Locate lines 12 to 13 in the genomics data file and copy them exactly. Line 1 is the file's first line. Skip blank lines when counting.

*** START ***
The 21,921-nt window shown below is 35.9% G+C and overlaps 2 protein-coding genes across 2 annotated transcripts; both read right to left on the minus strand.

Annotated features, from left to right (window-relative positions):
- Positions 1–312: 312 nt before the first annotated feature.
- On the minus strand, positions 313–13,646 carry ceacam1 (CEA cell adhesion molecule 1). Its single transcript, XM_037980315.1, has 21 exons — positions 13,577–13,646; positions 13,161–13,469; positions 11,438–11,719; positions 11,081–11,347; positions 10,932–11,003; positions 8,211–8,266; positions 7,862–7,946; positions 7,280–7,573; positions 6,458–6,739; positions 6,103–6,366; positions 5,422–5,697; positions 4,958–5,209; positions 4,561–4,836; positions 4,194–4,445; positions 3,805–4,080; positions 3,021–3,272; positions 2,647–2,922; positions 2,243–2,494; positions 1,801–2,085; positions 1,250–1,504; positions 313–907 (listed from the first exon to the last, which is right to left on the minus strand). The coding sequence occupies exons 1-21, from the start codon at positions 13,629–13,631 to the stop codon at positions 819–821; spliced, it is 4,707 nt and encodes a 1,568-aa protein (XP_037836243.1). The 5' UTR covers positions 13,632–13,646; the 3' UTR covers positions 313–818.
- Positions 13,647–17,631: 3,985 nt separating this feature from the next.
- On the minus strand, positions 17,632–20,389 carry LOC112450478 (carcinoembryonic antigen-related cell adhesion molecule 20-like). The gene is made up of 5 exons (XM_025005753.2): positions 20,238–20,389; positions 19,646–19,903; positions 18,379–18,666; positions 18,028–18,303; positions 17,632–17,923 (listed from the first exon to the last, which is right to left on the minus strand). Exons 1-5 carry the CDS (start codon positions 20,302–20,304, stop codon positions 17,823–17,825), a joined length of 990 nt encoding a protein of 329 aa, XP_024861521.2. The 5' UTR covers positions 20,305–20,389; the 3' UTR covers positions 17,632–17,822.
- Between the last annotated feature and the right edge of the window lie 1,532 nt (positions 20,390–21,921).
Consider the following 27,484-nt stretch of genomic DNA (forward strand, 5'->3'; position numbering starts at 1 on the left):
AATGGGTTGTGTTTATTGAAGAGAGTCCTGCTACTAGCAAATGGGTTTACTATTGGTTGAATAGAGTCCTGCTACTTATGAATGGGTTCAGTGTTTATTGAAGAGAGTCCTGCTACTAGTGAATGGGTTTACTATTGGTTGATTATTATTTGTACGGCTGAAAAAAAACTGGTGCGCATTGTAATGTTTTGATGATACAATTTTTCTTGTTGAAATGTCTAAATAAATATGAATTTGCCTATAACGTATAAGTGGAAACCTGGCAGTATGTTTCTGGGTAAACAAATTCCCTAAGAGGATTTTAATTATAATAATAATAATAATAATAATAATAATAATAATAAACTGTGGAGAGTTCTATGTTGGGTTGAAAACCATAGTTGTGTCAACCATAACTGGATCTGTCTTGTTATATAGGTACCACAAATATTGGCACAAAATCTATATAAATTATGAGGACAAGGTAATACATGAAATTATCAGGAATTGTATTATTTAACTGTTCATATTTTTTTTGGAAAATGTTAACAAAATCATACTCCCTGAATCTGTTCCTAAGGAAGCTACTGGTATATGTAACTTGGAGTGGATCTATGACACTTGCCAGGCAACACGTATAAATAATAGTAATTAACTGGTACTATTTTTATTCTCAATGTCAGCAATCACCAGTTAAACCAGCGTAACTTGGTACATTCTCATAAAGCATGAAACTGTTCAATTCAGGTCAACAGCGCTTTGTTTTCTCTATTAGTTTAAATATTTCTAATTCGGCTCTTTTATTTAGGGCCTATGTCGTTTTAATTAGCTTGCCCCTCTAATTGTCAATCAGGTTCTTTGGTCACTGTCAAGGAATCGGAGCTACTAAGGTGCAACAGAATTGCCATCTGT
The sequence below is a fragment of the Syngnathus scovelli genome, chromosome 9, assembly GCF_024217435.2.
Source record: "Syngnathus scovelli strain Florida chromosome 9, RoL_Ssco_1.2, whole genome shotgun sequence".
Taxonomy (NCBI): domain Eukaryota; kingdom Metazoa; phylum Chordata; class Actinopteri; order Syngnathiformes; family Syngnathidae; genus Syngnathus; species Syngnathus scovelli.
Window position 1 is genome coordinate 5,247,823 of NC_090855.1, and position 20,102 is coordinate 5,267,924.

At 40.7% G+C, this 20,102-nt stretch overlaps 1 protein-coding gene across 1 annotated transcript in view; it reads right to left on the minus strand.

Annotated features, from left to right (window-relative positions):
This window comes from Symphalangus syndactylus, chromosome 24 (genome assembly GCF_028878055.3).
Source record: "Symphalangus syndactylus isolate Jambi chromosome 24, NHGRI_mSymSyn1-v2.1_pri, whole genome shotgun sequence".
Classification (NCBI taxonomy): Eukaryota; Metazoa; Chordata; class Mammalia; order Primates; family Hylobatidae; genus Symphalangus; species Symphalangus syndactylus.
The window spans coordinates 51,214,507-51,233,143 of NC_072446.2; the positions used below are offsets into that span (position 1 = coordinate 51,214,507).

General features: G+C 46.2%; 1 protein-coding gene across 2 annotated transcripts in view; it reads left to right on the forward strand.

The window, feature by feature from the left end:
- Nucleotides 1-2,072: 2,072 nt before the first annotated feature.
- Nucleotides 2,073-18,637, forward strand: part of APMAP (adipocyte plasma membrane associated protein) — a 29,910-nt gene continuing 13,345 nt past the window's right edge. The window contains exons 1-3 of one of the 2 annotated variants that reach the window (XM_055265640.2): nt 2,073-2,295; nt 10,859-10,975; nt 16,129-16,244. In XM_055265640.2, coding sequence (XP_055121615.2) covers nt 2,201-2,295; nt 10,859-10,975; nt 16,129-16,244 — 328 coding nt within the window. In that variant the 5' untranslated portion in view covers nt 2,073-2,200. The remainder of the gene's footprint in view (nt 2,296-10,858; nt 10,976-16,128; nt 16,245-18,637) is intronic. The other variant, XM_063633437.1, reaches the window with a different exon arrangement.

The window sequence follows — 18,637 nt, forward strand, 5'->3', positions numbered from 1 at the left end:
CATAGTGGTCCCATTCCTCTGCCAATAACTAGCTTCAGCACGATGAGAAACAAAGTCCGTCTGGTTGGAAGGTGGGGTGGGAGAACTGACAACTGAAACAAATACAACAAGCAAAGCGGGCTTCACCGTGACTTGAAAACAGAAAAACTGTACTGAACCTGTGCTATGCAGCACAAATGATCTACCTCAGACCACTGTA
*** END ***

Taxonomy (NCBI): domain Eukaryota; kingdom Metazoa; phylum Chordata; class Actinopteri; order Syngnathiformes; family Syngnathidae; genus Syngnathus; species Syngnathus scovelli.
Window position 1 is genome coordinate 5,247,823 of NC_090855.1, and position 20,102 is coordinate 5,267,924.